London faces potentially large loss of office stock under office-to-residential conversion rights

A total of 13.3 million square feet of London office space could be lost to office-to-residential conversions carried out under new Permitted Development Rights introduced in 2013, according to new research published by the British Council for Offices (BCO). This figure comprises of 7.5 million ft² of office space in London which has already been converted to homes since the introduction of the rights, with a further 5.7 million ft² of conversions in the capital having approval. An average of 2 million ft²/year has been converted each year since the rights were introduced in 2013, or 0.7 percent of the total London office stock.

The office development market has historically been able to outrun losses from conversion. Between 2001 and 2015, office stock in England has increased by an average of 7 million ft²/year, while conversions to housing have averaged 2.6 million ft²/year. However, in 2014, an estimated 6,574 homes were created from offices, leading to a loss of 5.3m ft² of office space. The creation of 11,155 homes from offices resulted in a 9m ft² loss of office space in 2015, almost double the figure from the previous year.

The report, Permitted Development Rights: One year on from permanence (paywall), was commissioned by the BCO and carried out by property consultants CBRE. It finds that while Bristol, Birmingham and Leeds have all experienced high levels of notifications to local councils, London remains the city most affected, with 36 percent of all notifications in the capital. Furthermore, a higher proportion of these have been converted compared to the rest of England – London’s implementation rate is running at 57 percent, compared to an estimated national average of 50 percent.

Boroughs in outer London have been the most affected. Croydon has seen the most significant loss of office space so far, with estimates indicating that more than 1.3 million ft² over the last 4 years has been converted. A further 750,000 ft² of developments granted prior approval have not yet been converted. Hounslow and Sutton have also been significantly affected, with an estimated 529,500 ft² and 492,625 ft² of office stock lost to conversions to date.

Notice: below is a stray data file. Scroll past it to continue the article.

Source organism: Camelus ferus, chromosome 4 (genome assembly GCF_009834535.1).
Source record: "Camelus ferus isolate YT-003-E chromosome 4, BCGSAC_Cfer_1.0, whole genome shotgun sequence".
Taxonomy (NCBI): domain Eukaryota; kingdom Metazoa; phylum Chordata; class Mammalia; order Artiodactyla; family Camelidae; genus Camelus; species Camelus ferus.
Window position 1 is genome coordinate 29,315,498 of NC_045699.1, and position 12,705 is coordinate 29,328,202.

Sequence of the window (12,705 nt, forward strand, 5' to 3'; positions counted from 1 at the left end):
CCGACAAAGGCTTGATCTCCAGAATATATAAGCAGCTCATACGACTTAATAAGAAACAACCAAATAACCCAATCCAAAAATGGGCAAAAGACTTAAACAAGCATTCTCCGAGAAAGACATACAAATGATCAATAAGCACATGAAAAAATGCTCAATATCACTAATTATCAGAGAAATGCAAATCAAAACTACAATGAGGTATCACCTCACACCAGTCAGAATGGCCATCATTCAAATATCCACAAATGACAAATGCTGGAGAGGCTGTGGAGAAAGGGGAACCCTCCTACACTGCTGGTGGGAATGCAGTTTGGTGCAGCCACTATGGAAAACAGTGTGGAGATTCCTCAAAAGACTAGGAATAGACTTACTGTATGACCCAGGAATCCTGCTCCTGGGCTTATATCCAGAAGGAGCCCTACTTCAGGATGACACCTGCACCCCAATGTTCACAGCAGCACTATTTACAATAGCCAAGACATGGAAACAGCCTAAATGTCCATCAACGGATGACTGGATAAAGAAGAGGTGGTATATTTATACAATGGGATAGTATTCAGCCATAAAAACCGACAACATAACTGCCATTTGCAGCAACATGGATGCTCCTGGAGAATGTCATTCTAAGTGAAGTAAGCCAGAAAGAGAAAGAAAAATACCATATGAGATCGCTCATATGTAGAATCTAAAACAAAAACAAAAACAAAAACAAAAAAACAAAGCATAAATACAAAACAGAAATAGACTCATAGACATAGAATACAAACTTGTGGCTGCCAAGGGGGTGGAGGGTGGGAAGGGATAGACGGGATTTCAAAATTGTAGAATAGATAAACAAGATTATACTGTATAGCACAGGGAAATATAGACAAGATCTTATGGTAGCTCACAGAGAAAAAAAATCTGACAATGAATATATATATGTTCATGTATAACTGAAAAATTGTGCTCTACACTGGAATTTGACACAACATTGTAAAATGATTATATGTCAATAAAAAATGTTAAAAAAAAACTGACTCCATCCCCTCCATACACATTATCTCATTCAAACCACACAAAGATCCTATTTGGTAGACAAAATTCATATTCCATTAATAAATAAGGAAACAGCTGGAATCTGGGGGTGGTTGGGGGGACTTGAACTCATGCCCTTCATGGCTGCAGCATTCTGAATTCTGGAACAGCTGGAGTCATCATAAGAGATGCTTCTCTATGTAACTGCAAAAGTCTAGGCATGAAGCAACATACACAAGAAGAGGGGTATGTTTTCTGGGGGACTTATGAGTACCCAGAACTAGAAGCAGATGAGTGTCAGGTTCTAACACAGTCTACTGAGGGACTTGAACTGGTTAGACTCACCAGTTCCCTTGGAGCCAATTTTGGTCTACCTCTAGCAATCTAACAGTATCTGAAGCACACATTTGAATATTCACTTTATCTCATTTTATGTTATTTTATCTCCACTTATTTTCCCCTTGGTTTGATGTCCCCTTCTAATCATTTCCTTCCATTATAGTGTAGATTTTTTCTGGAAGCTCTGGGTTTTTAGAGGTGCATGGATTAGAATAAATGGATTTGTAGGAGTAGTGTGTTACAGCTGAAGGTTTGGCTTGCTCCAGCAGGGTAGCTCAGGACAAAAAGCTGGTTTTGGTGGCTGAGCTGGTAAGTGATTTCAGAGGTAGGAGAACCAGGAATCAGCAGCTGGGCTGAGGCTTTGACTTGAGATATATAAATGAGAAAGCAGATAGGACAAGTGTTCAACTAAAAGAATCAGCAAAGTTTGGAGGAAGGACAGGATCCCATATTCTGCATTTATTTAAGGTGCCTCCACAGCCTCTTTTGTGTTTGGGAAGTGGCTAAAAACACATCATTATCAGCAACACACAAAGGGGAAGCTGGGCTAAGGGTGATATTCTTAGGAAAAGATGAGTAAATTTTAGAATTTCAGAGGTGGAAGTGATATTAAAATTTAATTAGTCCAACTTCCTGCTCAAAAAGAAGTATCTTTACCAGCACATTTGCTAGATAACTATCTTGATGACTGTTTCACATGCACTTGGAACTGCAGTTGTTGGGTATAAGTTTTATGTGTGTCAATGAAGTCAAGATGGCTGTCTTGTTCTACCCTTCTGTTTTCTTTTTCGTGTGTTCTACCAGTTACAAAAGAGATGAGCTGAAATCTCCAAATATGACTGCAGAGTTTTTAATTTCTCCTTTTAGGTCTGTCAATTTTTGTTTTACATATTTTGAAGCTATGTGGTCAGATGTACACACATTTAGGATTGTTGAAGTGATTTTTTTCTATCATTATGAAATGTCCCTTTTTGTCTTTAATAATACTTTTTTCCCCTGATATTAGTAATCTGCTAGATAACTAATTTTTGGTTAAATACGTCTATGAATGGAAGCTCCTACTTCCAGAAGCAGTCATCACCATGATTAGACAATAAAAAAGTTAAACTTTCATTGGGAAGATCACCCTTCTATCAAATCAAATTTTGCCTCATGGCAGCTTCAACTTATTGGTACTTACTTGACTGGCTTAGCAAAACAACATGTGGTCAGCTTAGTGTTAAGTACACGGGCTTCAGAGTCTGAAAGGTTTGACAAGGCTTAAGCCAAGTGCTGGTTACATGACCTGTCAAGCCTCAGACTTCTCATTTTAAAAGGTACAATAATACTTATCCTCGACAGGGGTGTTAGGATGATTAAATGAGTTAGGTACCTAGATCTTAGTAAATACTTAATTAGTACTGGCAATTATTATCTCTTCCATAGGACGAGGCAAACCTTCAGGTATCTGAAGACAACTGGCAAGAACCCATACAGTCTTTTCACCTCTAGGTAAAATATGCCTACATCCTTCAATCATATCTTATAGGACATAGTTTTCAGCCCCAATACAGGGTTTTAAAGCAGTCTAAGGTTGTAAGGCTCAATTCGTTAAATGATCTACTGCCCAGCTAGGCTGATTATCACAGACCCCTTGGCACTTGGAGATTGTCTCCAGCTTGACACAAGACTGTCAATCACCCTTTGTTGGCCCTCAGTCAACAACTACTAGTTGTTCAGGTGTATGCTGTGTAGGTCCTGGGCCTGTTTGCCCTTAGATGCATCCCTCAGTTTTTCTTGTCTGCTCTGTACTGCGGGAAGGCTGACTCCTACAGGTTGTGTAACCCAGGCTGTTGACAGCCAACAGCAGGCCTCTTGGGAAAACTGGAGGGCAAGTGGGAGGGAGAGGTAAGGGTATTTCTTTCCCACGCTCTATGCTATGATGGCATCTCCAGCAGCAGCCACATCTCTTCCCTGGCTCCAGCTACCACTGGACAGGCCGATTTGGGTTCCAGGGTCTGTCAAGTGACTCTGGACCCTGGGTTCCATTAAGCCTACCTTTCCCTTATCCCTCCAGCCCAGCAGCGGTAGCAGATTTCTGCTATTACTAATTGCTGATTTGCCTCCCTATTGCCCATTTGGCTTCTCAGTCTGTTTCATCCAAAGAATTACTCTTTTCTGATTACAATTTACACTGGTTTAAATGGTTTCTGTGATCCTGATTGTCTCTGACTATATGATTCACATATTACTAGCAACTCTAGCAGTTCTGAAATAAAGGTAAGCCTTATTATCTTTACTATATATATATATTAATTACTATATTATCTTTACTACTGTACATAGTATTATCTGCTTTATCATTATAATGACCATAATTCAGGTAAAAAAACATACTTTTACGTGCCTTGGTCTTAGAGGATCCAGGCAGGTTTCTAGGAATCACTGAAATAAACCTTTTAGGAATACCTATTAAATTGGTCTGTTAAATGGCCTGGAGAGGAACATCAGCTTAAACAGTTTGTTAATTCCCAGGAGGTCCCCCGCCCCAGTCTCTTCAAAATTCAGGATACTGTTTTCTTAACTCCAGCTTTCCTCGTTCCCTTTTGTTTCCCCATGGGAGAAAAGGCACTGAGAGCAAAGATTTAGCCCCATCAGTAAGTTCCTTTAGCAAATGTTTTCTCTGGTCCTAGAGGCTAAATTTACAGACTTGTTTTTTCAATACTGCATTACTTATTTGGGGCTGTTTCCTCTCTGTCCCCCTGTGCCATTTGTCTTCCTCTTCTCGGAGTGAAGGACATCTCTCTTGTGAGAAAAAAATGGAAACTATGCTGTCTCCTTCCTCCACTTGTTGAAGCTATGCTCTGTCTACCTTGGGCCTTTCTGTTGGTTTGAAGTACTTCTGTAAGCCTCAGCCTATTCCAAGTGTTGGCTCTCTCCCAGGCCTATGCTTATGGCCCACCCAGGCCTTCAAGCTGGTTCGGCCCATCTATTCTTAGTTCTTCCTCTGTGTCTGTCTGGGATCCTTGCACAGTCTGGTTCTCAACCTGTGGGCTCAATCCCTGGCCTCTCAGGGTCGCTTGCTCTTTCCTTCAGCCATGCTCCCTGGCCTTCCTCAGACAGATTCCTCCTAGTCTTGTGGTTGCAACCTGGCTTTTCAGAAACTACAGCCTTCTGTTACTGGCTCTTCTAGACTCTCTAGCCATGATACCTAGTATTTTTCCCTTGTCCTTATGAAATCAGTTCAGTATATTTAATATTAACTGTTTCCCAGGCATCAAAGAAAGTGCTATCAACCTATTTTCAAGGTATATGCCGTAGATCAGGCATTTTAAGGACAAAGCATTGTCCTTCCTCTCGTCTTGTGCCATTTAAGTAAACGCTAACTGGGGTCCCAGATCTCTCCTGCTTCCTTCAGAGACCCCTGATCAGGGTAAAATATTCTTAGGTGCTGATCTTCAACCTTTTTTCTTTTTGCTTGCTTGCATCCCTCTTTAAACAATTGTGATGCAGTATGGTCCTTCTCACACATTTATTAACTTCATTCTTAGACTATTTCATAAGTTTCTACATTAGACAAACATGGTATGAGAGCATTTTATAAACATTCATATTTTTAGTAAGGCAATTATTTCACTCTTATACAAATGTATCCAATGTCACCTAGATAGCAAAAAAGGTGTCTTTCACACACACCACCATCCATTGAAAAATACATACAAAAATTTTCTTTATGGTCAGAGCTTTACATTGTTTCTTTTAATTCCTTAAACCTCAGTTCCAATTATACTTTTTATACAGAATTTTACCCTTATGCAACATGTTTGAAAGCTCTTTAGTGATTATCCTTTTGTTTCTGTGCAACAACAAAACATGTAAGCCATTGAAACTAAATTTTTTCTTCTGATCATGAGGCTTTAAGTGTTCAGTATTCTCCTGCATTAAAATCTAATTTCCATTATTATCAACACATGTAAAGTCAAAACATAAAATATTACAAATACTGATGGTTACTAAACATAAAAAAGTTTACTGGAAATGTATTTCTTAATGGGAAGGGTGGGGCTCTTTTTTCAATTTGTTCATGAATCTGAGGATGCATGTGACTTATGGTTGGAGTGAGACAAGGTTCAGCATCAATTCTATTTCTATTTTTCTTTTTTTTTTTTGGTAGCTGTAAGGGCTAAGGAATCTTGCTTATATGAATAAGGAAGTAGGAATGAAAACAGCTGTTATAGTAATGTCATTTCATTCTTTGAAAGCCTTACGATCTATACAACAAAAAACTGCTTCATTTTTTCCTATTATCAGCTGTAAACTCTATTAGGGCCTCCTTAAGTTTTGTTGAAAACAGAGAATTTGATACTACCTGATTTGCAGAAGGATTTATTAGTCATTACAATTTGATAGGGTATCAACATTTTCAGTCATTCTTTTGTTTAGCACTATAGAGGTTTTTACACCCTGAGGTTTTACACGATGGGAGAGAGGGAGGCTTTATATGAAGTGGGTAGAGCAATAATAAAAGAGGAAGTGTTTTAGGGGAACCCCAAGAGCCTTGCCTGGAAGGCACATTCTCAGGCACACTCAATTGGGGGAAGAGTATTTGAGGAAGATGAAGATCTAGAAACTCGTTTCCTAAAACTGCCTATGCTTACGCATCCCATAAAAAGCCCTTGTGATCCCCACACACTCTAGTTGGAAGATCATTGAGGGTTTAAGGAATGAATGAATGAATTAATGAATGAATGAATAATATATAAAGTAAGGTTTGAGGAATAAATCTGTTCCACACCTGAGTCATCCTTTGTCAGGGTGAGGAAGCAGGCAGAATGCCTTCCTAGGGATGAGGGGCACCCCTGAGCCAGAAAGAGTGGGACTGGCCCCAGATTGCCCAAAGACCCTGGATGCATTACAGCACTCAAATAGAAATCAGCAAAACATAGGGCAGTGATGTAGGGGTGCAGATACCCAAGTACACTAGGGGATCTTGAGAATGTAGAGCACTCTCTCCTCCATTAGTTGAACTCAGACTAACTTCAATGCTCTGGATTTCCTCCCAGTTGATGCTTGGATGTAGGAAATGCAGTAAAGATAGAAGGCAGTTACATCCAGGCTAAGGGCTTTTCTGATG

Miles Gibson, UK Head of Research at CBRE, comments on the report’s findings: “The new Permitted Development Rights have made a significant contribution to housing supply. However, following its introduction we have seen a decline in office stock in England for the first time in over ten years. There is strong evidence to suggest that this decline is due to these new rights, rather than economic or other regulatory factors.

“There are a couple of reasons why London in particular has seen significant take-up. Heavy use of the new rights in the capital may reflect the fact that certain London boroughs, such as Camden and Islington, have traditionally had strong policies protecting office floorspace from conversion. In boroughs which have historically been protective, great losses are less surprising once that protection has been withdrawn.

“London is also where the housing crisis is most acutely felt. Supply shortages in its housing market make conversion of office premises an attractive choice for landowners with the right stock, especially given CBRE’s forecast that UK office capital values in 2017 will fall by -0.2%, compared to a 2% growth in house prices. As such, it seems likely that we will continue to see a growth in conversions in London, as well as the rest of the country.”

Richard Kauntze, Chief Executive of the British Council for Offices, added:

“There is no denying that more housing is needed in many parts of the UK, and the conversion of some older buildings which are no longer suitable as offices is a sensible solution. However, once office space is lost to residential development, it is often lost for good.

“This loss means that many businesses will not have access to office space of the right quality, in the right location, to succeed and drive growth. London boroughs such as Richmond upon Thames have already expressed grave concerns about the threat of lost office space, as has the Mayor of London. To ensure future economic prosperity, local authorities must take a more active approach to reviewing and approving notifications from developers in order to protect the workplaces needed by local businesses.”

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